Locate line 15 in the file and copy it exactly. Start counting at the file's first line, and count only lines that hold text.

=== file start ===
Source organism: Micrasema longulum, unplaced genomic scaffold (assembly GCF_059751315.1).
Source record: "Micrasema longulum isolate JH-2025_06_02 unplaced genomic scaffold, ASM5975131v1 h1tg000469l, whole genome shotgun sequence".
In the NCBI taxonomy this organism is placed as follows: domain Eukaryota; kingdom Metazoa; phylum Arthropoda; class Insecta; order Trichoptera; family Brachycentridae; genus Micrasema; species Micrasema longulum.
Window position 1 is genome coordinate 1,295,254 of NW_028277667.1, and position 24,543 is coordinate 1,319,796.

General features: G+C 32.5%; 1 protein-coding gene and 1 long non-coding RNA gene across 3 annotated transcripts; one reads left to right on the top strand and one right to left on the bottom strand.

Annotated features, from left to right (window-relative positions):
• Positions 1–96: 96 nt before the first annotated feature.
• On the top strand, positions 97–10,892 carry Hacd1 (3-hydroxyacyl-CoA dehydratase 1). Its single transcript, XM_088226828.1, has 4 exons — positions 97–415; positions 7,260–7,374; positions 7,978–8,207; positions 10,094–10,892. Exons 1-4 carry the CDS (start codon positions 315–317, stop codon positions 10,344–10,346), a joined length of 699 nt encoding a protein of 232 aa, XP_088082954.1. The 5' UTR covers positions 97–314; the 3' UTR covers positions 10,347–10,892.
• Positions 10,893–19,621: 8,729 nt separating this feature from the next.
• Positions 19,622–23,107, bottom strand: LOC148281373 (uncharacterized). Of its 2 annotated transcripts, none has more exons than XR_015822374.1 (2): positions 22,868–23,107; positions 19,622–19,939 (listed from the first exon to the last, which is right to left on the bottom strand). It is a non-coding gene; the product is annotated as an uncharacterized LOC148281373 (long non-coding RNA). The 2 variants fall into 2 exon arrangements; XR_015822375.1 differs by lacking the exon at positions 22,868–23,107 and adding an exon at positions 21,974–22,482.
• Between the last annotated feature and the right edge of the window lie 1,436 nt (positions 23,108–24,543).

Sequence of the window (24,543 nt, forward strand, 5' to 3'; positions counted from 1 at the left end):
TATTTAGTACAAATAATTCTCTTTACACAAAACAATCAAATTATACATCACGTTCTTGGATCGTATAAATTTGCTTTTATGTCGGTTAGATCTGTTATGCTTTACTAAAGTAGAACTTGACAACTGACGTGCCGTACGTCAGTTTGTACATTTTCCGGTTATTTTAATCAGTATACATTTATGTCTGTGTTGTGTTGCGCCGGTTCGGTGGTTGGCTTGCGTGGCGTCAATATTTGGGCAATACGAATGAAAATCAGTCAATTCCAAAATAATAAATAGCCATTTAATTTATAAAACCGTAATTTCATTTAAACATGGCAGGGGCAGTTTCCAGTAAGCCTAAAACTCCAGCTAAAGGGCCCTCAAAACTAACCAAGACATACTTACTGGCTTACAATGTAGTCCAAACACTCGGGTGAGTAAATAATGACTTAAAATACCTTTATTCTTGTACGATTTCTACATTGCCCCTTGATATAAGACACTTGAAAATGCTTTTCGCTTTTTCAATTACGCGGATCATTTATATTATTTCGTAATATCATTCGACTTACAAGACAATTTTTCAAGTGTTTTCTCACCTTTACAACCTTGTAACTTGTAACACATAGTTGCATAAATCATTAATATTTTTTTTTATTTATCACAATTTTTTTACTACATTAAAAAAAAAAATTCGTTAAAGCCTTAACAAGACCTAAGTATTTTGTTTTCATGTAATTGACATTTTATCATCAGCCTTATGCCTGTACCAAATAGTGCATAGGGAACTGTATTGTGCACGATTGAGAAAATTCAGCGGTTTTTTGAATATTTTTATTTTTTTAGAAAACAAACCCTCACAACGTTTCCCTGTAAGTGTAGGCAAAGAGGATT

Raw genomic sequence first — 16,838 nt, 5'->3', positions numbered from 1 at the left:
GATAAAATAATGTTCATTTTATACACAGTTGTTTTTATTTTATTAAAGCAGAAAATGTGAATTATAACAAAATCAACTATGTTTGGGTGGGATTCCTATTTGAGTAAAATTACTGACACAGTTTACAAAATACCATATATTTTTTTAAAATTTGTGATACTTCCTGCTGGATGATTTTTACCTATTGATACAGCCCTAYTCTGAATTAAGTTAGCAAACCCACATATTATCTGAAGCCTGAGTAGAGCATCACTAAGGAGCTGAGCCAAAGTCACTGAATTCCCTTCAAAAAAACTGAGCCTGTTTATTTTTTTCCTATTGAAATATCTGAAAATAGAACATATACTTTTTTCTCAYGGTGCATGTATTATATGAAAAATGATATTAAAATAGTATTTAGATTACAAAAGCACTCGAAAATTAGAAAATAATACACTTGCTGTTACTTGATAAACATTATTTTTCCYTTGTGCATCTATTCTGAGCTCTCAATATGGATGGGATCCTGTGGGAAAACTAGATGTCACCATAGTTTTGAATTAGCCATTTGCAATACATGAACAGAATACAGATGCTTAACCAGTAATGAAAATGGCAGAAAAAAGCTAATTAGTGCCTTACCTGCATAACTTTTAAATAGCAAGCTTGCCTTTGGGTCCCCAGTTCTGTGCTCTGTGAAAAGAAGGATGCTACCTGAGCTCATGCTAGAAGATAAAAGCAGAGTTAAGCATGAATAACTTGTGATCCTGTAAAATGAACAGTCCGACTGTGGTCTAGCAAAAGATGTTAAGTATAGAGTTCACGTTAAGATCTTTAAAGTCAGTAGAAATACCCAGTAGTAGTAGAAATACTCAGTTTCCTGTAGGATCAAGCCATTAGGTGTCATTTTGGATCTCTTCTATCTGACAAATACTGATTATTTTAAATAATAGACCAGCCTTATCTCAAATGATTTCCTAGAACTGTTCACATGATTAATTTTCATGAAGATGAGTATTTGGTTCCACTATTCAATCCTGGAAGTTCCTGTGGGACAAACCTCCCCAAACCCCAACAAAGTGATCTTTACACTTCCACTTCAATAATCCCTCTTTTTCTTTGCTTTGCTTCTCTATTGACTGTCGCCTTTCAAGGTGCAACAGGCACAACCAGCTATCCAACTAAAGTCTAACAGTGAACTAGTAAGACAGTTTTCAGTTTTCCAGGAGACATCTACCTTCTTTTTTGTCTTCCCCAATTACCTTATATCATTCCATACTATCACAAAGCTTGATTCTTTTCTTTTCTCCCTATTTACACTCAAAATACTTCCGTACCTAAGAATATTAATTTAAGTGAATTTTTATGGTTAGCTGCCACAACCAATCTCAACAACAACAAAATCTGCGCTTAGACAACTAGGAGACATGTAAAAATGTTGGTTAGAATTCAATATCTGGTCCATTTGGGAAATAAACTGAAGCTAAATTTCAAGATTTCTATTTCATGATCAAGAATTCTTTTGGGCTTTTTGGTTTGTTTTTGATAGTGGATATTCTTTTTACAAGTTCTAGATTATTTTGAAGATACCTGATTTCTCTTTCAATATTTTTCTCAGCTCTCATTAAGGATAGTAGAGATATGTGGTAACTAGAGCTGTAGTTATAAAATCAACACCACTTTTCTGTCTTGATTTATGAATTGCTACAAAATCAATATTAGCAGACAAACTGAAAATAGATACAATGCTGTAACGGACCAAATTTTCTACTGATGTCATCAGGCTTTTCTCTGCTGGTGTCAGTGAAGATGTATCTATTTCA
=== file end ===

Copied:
GATAAAATAATGTTCATTTTATACACAGTTGTTTTTATTTTATTAAAGCAGAAAATGTGAATTATAACAAAATCAACTATGTTTGGGTGGGATTCCTATTTGAGTAAAATTACTGACACAGTTTACAAAATACCATATATTTTTTTAAAATTTGTGATACTTCCTGCTGGATGATTTTTACCTATTGATACAGCCCTAYTCTGAATTAAGTTAGCAAACCCACATATTATCTGAAGCCTGAGTAGAGCATCACTAAGGAGCTGAGCCAAAGTCACTGAATTCCCTTCAAAAAAACTGAGCCTGTTTATTTTTTTCCTATTGAAATATCTGAAAATAGAACATATACTTTTTTCTCAYGGTGCATGTATTATATGAAAAATGATATTAAAATAGTATTTAGATTACAAAAGCACTCGAAAATTAGAAAATAATACACTTGCTGTTACTTGATAAACATTATTTTTCCYTTGTGCATCTATTCTGAGCTCTCAATATGGATGGGATCCTGTGGGAAAACTAGATGTCACCATAGTTTTGAATTAGCCATTTGCAATACATGAACAGAATACAGATGCTTAACCAGTAATGAAAATGGCAGAAAAAAGCTAATTAGTGCCTTACCTGCATAACTTTTAAATAGCAAGCTTGCCTTTGGGTCCCCAGTTCTGTGCTCTGTGAAAAGAAGGATGCTACCTGAGCTCATGCTAGAAGATAAAAGCAGAGTTAAGCATGAATAACTTGTGATCCTGTAAAATGAACAGTCCGACTGTGGTCTAGCAAAAGATGTTAAGTATAGAGTTCACGTTAAGATCTTTAAAGTCAGTAGAAATACCCAGTAGTAGTAGAAATACTCAGTTTCCTGTAGGATCAAGCCATTAGGTGTCATTTTGGATCTCTTCTATCTGACAAATACTGATTATTTTAAATAATAGACCAGCCTTATCTCAAATGATTTCCTAGAACTGTTCACATGATTAATTTTCATGAAGATGAGTATTTGGTTCCACTATTCAATCCTGGAAGTTCCTGTGGGACAAACCTCCCCAAACCCCAACAAAGTGATCTTTACACTTCCACTTCAATAATCCCTCTTTTTCTTTGCTTTGCTTCTCTATTGACTGTCGCCTTTCAAGGTGCAACAGGCACAACCAGCTATCCAACTAAAGTCTAACAGTGAACTAGTAAGACAGTTTTCAGTTTTCCAGGAGACATCTACCTTCTTTTTTGTCTTCCCCAATTACCTTATATCATTCCATACTATCACAAAGCTTGATTCTTTTCTTTTCTCCCTATTTACACTCAAAATACTTCCGTACCTAAGAATATTAATTTAAGTGAATTTTTATGGTTAGCTGCCACAACCAATCTCAACAACAACAAAATCTGCGCTTAGACAACTAGGAGACATGTAAAAATGTTGGTTAGAATTCAATATCTGGTCCATTTGGGAAATAAACTGAAGCTAAATTTCAAGATTTCTATTTCATGATCAAGAATTCTTTTGGGCTTTTTGGTTTGTTTTTGATAGTGGATATTCTTTTTACAAGTTCTAGATTATTTTGAAGATACCTGATTTCTCTTTCAATATTTTTCTCAGCTCTCATTAAGGATAGTAGAGATATGTGGTAACTAGAGCTGTAGTTATAAAATCAACACCACTTTTCTGTCTTGATTTATGAATTGCTACAAAATCAATATTAGCAGACAAACTGAAAATAGATACAATGCTGTAACGGACCAAATTTTCTACTGATGTCATCAGGCTTTTCTCTGCTGGTGTCAGTGAAGATGTATCTATTTCA